For although they knew God, they neither glorified him as God nor gave thanks to him, but their thinking became futile and their foolish hearts were darkened. Romans 1:21Thankfulness is one weapon that we can use to protect ourselves from the Babylonian culture of this world (yes, I'm doing the Beth Moore Daniel study in addition to the BSF Romans study right now). Being thankful is counter to being greedy. If we thank God for all that we have (or even the little that we have), we can hopefully insulate ourselves from that greedy "more is more" mentality that is so prevalent in the United States. The way it is presented here, thanks is a natural, and expected, response to knowing God.
God is glorified when we recognize Him for all He is--not just love, but also just; not just peace, but wrath as well; not only deliverer, but also the one who tests my resolve. We must know and understand God as He is fully revealed in the Bible if we seek to worship Him and avoid "exchanging the truth of God for a lie" (Romans 1:25), which might include the "God is love" version of theology where God ends up looking like some sort of wish-granting Santa Claus.
In addition to glorifying Him as God, thankfulness helps to keep our thinking from becoming futile and our hearts becoming darkened. Focus on self will inevitably turn our hearts away from God. I have often struggled with truly understanding what it means to give God glory. We know that it means to exalt or praise, and it is generally tied to worship. I am beginning to see God is given glory when I submit to Him by acknowledging a rightful acceptance of who He is through knowing His full character. I become less, both in my thinking and my reactions, and so He is given glory in my choices and is the one to whom my actions and service point. Ingratitude is a selfish manifestation of the state of our hearts.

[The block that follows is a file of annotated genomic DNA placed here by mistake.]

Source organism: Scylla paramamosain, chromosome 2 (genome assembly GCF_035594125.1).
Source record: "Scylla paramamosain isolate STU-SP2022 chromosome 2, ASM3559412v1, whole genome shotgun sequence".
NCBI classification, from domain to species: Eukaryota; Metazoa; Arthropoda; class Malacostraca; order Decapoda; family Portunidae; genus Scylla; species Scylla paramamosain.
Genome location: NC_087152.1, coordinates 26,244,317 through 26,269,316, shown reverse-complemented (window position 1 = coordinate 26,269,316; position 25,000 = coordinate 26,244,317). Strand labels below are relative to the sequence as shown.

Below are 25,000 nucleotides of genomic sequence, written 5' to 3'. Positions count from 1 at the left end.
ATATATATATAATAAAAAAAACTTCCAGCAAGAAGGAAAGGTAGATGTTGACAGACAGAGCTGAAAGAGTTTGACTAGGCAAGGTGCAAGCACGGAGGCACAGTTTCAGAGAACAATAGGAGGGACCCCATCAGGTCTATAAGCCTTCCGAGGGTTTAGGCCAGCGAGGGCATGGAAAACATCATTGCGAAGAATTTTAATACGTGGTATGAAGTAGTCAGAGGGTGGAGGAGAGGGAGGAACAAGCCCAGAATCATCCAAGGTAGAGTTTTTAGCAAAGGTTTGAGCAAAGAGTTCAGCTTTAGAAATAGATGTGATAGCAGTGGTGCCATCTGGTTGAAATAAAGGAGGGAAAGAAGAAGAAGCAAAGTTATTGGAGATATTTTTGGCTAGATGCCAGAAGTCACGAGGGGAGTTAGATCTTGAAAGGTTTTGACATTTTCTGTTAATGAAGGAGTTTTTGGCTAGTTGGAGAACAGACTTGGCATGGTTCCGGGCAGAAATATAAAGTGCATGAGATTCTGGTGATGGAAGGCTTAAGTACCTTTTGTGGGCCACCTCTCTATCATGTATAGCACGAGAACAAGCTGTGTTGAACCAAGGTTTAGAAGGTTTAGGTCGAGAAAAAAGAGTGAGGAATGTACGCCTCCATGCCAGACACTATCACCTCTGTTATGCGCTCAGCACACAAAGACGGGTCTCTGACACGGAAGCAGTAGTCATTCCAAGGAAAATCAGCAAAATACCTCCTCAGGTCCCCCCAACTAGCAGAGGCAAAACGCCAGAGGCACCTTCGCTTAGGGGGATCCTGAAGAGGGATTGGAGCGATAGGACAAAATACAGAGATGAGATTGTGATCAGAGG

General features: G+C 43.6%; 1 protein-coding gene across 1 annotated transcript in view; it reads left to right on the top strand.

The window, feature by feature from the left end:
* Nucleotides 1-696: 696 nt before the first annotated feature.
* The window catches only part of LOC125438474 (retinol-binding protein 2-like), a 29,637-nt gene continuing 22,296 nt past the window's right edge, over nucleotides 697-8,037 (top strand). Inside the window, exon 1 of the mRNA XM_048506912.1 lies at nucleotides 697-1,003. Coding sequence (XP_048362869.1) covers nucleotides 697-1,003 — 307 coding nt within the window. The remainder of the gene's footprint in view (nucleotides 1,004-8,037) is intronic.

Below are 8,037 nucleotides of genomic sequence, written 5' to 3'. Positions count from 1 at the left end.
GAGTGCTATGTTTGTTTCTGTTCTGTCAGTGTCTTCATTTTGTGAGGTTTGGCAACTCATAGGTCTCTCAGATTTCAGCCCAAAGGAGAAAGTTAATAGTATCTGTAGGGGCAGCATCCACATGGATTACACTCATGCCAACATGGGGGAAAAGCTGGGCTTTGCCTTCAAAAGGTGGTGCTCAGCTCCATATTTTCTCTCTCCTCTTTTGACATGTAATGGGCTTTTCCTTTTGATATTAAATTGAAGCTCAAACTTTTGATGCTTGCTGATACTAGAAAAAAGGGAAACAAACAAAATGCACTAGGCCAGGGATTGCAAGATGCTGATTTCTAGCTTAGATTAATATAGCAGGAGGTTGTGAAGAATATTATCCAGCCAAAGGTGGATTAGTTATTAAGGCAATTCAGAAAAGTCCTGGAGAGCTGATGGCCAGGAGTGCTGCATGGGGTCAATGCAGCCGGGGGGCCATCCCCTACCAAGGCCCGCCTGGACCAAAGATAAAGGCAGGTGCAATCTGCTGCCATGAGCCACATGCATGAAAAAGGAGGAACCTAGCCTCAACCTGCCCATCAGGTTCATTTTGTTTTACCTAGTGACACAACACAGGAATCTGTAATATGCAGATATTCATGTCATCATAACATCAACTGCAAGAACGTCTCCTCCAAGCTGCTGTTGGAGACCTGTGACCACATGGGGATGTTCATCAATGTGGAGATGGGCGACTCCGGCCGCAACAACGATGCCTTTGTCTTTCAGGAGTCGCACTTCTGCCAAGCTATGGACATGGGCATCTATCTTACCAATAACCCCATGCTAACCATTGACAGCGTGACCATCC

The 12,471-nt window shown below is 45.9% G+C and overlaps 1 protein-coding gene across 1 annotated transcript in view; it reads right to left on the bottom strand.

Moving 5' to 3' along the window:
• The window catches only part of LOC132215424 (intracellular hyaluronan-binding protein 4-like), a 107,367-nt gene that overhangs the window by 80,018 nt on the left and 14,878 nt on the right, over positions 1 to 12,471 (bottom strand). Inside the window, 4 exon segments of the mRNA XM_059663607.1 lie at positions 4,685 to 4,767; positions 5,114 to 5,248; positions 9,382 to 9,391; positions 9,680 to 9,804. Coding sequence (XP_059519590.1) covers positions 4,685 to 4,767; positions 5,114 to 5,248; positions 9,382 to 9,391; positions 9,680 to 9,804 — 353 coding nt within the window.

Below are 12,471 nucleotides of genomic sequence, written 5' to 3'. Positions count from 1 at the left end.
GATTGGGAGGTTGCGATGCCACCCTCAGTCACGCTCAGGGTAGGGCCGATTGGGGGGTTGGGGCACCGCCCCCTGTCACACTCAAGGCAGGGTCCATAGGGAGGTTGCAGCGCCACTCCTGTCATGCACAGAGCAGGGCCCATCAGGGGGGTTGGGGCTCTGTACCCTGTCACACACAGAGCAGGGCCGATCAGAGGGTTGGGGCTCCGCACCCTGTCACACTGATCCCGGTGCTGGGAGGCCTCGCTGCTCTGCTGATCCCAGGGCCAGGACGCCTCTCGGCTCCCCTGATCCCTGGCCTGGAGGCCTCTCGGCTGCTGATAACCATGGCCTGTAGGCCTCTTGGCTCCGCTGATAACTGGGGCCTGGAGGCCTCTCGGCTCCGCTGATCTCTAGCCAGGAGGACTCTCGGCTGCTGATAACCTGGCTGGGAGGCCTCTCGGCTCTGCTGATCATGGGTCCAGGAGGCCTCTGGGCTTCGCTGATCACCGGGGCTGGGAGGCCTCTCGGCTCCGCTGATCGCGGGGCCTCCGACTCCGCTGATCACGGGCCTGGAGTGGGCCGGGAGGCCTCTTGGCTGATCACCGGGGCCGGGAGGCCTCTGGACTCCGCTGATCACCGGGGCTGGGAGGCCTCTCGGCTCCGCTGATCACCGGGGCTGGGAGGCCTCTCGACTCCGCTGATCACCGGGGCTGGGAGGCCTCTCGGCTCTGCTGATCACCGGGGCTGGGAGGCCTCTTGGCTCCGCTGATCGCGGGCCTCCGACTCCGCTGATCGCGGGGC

As a parent, my daughter's expressions of ingratitude are infuriating (wrath producing at times). One particular incident still stands out in my mind. We were on vacation when she was a preschooler. We had gone to one of those staples of every beach community--a wonderland complete with go karts, bumper cars, arcade games and rides. We bought tickets and handed them out. Amanda chose which rides to go on with her tickets, her favorite being the bumper boats. She is the one who chose which rides to go on with her tickets, but as we were leaving, she was howling. "I didn't get to ride the bumper boats again!"
Oooh, I was so mad at her! "How dare she be so ungrateful," I thought. "She chose what she wanted to do, and I let her. Now instead of saying 'thanks mom' for bringing her to this fun place, she is complaining that she didn't get to ride something a second time! Why I ought to just. . . "
(to be continued)
Note: I have stalled in my Romans study, so that anyone who is studying in BSF should have already completed and studied the portion of scripture that I am covering, after my friend Danielle told me that she felt like she had "cheated" when she read my Nature post when she was behind on her lesson.
Index of Romans' posts